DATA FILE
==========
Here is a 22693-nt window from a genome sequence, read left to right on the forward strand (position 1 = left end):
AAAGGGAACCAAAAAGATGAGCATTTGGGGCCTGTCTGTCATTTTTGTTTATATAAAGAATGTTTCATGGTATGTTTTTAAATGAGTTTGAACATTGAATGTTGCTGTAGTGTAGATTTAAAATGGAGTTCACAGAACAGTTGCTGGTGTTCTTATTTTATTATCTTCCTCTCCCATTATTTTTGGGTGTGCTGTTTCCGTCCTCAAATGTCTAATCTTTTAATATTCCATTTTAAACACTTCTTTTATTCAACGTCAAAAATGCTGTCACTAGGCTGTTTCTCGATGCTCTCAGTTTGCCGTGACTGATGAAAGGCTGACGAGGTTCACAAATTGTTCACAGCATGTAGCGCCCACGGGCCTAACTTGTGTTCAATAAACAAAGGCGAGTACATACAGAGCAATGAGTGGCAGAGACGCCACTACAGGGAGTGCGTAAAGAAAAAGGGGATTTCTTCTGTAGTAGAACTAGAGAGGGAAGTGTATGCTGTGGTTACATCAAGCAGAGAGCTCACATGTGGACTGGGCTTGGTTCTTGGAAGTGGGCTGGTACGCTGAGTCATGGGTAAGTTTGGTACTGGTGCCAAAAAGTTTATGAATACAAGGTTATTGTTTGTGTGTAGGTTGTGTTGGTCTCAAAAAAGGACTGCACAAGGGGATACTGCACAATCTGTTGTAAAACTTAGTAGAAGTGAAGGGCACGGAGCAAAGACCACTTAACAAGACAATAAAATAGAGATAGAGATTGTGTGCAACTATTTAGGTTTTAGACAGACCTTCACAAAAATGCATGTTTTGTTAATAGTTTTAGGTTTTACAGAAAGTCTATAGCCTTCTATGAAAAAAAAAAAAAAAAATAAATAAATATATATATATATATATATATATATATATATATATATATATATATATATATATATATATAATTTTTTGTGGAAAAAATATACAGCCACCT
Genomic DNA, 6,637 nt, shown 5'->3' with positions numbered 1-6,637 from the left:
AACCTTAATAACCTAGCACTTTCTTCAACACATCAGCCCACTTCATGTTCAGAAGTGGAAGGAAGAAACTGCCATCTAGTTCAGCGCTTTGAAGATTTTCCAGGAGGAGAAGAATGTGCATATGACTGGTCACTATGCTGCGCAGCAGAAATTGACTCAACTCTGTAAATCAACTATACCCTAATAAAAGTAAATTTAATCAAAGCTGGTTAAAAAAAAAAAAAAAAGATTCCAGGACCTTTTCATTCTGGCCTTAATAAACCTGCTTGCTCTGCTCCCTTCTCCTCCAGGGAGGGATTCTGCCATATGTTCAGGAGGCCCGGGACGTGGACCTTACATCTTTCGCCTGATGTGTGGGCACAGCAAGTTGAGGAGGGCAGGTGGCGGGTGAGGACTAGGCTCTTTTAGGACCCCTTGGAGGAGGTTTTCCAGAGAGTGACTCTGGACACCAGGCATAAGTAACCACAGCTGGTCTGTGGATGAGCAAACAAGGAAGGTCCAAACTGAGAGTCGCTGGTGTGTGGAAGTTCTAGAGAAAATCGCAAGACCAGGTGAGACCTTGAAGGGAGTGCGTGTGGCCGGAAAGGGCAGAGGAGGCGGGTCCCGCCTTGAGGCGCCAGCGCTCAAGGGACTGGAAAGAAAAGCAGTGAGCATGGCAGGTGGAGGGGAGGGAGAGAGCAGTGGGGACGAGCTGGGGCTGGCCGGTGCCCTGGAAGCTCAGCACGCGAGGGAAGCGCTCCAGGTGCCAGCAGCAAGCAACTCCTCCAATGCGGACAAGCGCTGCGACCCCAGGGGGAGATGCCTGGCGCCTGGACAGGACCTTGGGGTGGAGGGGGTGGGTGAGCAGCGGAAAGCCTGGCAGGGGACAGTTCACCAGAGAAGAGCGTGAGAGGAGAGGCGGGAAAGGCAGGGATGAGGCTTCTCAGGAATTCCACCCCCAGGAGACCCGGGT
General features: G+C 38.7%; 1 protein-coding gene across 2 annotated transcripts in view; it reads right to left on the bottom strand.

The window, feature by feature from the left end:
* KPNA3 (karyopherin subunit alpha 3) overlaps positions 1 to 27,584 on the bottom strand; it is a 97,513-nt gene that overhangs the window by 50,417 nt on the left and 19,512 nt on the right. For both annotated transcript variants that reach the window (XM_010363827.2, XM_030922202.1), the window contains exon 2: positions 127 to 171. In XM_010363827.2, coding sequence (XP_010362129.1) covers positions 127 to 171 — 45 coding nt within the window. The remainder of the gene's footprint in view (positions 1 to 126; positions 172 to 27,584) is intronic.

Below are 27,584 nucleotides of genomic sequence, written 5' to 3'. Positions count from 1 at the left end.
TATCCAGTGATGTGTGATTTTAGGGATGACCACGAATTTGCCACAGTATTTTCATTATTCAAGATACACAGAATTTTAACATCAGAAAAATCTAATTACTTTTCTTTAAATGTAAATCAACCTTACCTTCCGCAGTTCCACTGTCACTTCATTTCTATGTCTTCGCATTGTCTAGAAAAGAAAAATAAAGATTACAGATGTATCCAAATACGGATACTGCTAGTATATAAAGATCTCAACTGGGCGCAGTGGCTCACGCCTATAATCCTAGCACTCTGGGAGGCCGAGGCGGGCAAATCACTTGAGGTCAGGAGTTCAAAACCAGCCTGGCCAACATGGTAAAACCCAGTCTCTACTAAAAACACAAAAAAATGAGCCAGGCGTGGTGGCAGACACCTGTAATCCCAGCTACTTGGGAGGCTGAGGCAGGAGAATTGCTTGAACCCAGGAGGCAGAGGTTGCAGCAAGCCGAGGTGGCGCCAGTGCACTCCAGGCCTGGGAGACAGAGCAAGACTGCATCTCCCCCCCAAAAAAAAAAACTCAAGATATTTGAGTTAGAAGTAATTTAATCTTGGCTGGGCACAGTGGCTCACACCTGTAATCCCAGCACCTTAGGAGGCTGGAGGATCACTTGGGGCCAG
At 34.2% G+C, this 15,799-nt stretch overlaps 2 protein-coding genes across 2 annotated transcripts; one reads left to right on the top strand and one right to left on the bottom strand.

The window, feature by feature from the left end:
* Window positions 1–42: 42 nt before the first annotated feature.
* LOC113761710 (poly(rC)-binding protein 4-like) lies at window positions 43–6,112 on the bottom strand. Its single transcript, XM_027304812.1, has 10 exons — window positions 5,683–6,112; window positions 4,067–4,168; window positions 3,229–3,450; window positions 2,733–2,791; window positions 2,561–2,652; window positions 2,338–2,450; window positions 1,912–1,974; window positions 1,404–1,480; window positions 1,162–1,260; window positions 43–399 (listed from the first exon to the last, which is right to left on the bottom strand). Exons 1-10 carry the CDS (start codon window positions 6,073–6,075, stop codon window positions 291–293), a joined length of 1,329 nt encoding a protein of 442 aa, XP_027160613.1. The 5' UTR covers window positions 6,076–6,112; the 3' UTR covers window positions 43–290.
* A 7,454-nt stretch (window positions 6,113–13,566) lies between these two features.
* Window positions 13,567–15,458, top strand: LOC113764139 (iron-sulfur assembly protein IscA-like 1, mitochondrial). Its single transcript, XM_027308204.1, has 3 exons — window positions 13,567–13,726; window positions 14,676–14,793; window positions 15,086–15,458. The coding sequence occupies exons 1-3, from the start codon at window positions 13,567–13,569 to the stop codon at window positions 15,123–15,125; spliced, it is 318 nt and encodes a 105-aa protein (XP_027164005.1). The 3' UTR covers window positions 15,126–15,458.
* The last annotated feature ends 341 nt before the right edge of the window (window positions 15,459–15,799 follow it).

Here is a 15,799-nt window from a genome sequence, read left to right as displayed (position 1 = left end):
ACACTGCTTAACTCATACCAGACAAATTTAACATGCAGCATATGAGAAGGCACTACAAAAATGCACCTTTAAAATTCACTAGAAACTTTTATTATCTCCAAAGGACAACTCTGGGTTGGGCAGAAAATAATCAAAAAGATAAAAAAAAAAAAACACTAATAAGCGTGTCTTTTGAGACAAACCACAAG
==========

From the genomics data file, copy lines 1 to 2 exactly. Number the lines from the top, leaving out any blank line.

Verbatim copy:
Here is a 22693-nt window from a genome sequence, read left to right on the forward strand (position 1 = left end):
AAAGGGAACCAAAAAGATGAGCATTTGGGGCCTGTCTGTCATTTTTGTTTATATAAAGAATGTTTCATGGTATGTTTTTAAATGAGTTTGAACATTGAATGTTGCTGTAGTGTAGATTTAAAATGGAGTTCACAGAACAGTTGCTGGTGTTCTTATTTTATTATCTTCCTCTCCCATTATTTTTGGGTGTGCTGTTTCCGTCCTCAAATGTCTAATCTTTTAATATTCCATTTTAAACACTTCTTTTATTCAACGTCAAAAATGCTGTCACTAGGCTGTTTCTCGATGCTCTCAGTTTGCCGTGACTGATGAAAGGCTGACGAGGTTCACAAATTGTTCACAGCATGTAGCGCCCACGGGCCTAACTTGTGTTCAATAAACAAAGGCGAGTACATACAGAGCAATGAGTGGCAGAGACGCCACTACAGGGAGTGCGTAAAGAAAAAGGGGATTTCTTCTGTAGTAGAACTAGAGAGGGAAGTGTATGCTGTGGTTACATCAAGCAGAGAGCTCACATGTGGACTGGGCTTGGTTCTTGGAAGTGGGCTGGTACGCTGAGTCATGGGTAAGTTTGGTACTGGTGCCAAAAAGTTTATGAATACAAGGTTATTGTTTGTGTGTAGGTTGTGTTGGTCTCAAAAAAGGACTGCACAAGGGGATACTGCACAATCTGTTGTAAAACTTAGTAGAAGTGAAGGGCACGGAGCAAAGACCACTTAACAAGACAATAAAATAGAGATAGAGATTGTGTGCAACTATTTAGGTTTTAGACAGACCTTCACAAAAATGCATGTTTTGTTAATAGTTTTAGGTTTTACAGAAAGTCTATAGCCTTCTATGAAAAAAAAAAAAAAAAATAAATAAATATATATATATATATATATATATATATATATATATATATATATATATATATATATATATAATTTTTTGTGGAAAAAATATACAGCCACCT